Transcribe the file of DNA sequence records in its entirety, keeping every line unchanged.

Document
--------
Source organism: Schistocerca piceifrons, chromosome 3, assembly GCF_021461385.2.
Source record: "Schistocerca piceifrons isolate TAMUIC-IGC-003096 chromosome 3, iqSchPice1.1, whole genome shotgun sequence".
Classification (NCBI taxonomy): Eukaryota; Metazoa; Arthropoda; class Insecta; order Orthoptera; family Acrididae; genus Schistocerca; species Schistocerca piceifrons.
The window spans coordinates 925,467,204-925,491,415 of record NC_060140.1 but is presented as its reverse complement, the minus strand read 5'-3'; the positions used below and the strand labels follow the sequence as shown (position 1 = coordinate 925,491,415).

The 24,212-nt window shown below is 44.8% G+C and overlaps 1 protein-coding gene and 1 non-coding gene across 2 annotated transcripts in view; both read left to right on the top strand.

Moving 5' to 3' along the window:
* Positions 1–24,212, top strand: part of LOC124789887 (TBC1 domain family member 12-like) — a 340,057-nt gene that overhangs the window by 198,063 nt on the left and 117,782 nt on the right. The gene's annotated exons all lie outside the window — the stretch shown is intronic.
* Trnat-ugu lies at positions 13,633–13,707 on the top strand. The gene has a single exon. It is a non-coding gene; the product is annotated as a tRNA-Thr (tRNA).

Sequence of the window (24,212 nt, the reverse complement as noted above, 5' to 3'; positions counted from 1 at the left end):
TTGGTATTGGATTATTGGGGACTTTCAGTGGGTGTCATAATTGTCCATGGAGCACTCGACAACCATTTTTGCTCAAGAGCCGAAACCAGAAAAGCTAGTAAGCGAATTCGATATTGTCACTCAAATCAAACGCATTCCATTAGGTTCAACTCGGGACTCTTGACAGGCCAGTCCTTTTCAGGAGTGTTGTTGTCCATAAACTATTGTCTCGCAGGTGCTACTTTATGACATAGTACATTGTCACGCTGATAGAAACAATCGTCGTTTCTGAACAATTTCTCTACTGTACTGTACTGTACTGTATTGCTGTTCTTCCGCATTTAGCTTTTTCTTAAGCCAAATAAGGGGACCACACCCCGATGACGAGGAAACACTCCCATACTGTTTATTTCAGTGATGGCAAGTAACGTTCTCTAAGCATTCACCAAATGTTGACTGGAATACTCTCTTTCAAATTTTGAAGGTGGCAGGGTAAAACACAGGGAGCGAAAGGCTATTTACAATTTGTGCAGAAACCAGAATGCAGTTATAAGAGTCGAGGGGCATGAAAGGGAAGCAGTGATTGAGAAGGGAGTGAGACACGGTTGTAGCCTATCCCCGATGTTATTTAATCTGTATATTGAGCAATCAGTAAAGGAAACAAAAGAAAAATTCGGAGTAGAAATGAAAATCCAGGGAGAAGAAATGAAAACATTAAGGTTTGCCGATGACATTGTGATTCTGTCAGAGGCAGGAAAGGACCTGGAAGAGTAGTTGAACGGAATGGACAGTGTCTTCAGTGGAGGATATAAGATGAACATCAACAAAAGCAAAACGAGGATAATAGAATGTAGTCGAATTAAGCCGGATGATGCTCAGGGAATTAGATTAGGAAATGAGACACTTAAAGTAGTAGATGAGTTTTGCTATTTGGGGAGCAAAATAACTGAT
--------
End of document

Source organism: Schistocerca piceifrons, chromosome 3, assembly GCF_021461385.2.
Source record: "Schistocerca piceifrons isolate TAMUIC-IGC-003096 chromosome 3, iqSchPice1.1, whole genome shotgun sequence".
Classification (NCBI taxonomy): Eukaryota; Metazoa; Arthropoda; class Insecta; order Orthoptera; family Acrididae; genus Schistocerca; species Schistocerca piceifrons.
The window spans coordinates 925,467,204-925,491,415 of record NC_060140.1 but is presented as its reverse complement, the minus strand read 5'-3'; the positions used below and the strand labels follow the sequence as shown (position 1 = coordinate 925,491,415).

The 24,212-nt window shown below is 44.8% G+C and overlaps 1 protein-coding gene and 1 non-coding gene across 2 annotated transcripts in view; both read left to right on the top strand.

Moving 5' to 3' along the window:
* Positions 1–24,212, top strand: part of LOC124789887 (TBC1 domain family member 12-like) — a 340,057-nt gene that overhangs the window by 198,063 nt on the left and 117,782 nt on the right. The gene's annotated exons all lie outside the window — the stretch shown is intronic.
* Trnat-ugu lies at positions 13,633–13,707 on the top strand. The gene has a single exon. It is a non-coding gene; the product is annotated as a tRNA-Thr (tRNA).

Sequence of the window (24,212 nt, the reverse complement as noted above, 5' to 3'; positions counted from 1 at the left end):
TTGGTATTGGATTATTGGGGACTTTCAGTGGGTGTCATAATTGTCCATGGAGCACTCGACAACCATTTTTGCTCAAGAGCCGAAACCAGAAAAGCTAGTAAGCGAATTCGATATTGTCACTCAAATCAAACGCATTCCATTAGGTTCAACTCGGGACTCTTGACAGGCCAGTCCTTTTCAGGAGTGTTGTTGTCCATAAACTATTGTCTCGCAGGTGCTACTTTATGACATAGTACATTGTCACGCTGATAGAAACAATCGTCGTTTCTGAACAATTTCTCTACTGTACTGTACTGTACTGTATTGCTGTTCTTCCGCATTTAGCTTTTTCTTAAGCCAAATAAGGGGACCACACCCCGATGACGAGGAAACACTCCCATACTGTTTATTTCAGTGATGGCAAGTAACGTTCTCTAAGCATTCACCAAATGTTGACTGGAATACTCTCTTTCAAATTTTGAAGGTGGCAGGGTAAAACACAGGGAGCGAAAGGCTATTTACAATTTGTGCAGAAACCAGAATGCAGTTATAAGAGTCGAGGGGCATGAAAGGGAAGCAGTGATTGAGAAGGGAGTGAGACACGGTTGTAGCCTATCCCCGATGTTATTTAATCTGTATATTGAGCAATCAGTAAAGGAAACAAAAGAAAAATTCGGAGTAGAAATGAAAATCCAGGGAGAAGAAATGAAAACATTAAGGTTTGCCGATGACATTGTGATTCTGTCAGAGGCAGGAAAGGACCTGGAAGAGTAGTTGAACGGAATGGACAGTGTCTTCAGTGGAGGATATAAGATGAACATCAACAAAAGCAAAACGAGGATAATAGAATGTAGTCGAATTAAGCCGGATGATGCTCAGGGAATTAGATTAGGAAATGAGACACTTAAAGTAGTAGATGAGTTTTGCTATTTGGGGAGCAAAATAACTGAT